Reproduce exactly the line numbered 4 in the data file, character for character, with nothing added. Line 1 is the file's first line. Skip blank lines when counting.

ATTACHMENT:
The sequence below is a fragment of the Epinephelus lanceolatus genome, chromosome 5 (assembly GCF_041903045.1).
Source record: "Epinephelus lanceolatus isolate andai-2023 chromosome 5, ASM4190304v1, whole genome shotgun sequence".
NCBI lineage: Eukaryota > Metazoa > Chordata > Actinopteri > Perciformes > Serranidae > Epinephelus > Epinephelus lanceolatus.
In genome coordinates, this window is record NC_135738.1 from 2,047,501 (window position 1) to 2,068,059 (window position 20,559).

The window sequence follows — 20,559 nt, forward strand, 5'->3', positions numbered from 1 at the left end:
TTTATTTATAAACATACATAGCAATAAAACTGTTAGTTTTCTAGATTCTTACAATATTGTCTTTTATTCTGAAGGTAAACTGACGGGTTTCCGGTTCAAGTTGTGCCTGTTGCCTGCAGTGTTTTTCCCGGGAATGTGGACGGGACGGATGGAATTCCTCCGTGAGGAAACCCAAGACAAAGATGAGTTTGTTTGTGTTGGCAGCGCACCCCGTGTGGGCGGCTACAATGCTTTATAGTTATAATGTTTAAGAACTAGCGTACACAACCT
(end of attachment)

In genome coordinates, this window is record NC_135738.1 from 2,047,501 (window position 1) to 2,068,059 (window position 20,559).